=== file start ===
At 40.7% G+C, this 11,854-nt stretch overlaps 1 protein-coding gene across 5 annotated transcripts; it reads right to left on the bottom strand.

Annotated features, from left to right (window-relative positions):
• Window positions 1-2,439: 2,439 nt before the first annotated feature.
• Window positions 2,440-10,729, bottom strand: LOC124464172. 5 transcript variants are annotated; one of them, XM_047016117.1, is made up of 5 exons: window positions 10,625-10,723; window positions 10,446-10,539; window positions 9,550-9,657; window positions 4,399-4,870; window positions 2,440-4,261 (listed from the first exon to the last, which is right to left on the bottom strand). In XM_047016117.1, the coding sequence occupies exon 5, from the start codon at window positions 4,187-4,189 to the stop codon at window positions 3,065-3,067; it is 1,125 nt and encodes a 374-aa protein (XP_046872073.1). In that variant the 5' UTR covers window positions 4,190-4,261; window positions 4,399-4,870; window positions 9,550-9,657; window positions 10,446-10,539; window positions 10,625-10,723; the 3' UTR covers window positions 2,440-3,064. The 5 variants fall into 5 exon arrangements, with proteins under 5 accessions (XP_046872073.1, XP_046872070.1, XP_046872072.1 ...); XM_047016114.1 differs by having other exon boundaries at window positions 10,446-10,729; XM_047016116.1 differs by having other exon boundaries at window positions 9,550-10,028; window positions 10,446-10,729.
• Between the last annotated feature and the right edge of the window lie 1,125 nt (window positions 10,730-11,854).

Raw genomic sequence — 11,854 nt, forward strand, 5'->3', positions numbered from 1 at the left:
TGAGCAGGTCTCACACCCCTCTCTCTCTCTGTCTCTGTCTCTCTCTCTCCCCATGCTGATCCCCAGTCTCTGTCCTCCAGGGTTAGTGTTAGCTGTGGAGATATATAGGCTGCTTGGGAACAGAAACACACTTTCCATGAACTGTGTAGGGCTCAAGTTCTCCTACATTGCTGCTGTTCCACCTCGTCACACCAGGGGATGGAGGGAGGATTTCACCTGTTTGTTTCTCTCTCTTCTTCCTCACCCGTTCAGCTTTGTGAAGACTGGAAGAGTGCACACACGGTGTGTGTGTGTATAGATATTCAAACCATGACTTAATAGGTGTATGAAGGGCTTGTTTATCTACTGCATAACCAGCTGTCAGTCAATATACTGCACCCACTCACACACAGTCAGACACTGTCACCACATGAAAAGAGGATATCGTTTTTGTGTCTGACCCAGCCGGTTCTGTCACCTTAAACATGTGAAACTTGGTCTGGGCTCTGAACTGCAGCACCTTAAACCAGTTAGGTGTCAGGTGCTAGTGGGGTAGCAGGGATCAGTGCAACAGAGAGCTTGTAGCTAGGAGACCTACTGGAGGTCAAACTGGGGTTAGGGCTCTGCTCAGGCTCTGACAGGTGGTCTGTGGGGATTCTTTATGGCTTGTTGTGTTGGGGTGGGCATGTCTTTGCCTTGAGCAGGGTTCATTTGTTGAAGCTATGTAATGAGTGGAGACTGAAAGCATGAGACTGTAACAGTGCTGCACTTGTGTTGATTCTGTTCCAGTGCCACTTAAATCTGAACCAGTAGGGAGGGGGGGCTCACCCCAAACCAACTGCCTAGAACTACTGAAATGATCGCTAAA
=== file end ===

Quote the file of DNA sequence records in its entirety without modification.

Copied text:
At 40.7% G+C, this 11,854-nt stretch overlaps 1 protein-coding gene across 5 annotated transcripts; it reads right to left on the bottom strand.

Annotated features, from left to right (window-relative positions):
• Window positions 1-2,439: 2,439 nt before the first annotated feature.
• Window positions 2,440-10,729, bottom strand: LOC124464172. 5 transcript variants are annotated; one of them, XM_047016117.1, is made up of 5 exons: window positions 10,625-10,723; window positions 10,446-10,539; window positions 9,550-9,657; window positions 4,399-4,870; window positions 2,440-4,261 (listed from the first exon to the last, which is right to left on the bottom strand). In XM_047016117.1, the coding sequence occupies exon 5, from the start codon at window positions 4,187-4,189 to the stop codon at window positions 3,065-3,067; it is 1,125 nt and encodes a 374-aa protein (XP_046872073.1). In that variant the 5' UTR covers window positions 4,190-4,261; window positions 4,399-4,870; window positions 9,550-9,657; window positions 10,446-10,539; window positions 10,625-10,723; the 3' UTR covers window positions 2,440-3,064. The 5 variants fall into 5 exon arrangements, with proteins under 5 accessions (XP_046872073.1, XP_046872070.1, XP_046872072.1 ...); XM_047016114.1 differs by having other exon boundaries at window positions 10,446-10,729; XM_047016116.1 differs by having other exon boundaries at window positions 9,550-10,028; window positions 10,446-10,729.
• Between the last annotated feature and the right edge of the window lie 1,125 nt (window positions 10,730-11,854).

Raw genomic sequence — 11,854 nt, forward strand, 5'->3', positions numbered from 1 at the left:
TGAGCAGGTCTCACACCCCTCTCTCTCTCTGTCTCTGTCTCTCTCTCTCCCCATGCTGATCCCCAGTCTCTGTCCTCCAGGGTTAGTGTTAGCTGTGGAGATATATAGGCTGCTTGGGAACAGAAACACACTTTCCATGAACTGTGTAGGGCTCAAGTTCTCCTACATTGCTGCTGTTCCACCTCGTCACACCAGGGGATGGAGGGAGGATTTCACCTGTTTGTTTCTCTCTCTTCTTCCTCACCCGTTCAGCTTTGTGAAGACTGGAAGAGTGCACACACGGTGTGTGTGTGTATAGATATTCAAACCATGACTTAATAGGTGTATGAAGGGCTTGTTTATCTACTGCATAACCAGCTGTCAGTCAATATACTGCACCCACTCACACACAGTCAGACACTGTCACCACATGAAAAGAGGATATCGTTTTTGTGTCTGACCCAGCCGGTTCTGTCACCTTAAACATGTGAAACTTGGTCTGGGCTCTGAACTGCAGCACCTTAAACCAGTTAGGTGTCAGGTGCTAGTGGGGTAGCAGGGATCAGTGCAACAGAGAGCTTGTAGCTAGGAGACCTACTGGAGGTCAAACTGGGGTTAGGGCTCTGCTCAGGCTCTGACAGGTGGTCTGTGGGGATTCTTTATGGCTTGTTGTGTTGGGGTGGGCATGTCTTTGCCTTGAGCAGGGTTCATTTGTTGAAGCTATGTAATGAGTGGAGACTGAAAGCATGAGACTGTAACAGTGCTGCACTTGTGTTGATTCTGTTCCAGTGCCACTTAAATCTGAACCAGTAGGGAGGGGGGGCTCACCCCAAACCAACTGCCTAGAACTACTGAAATGATCGCTAAA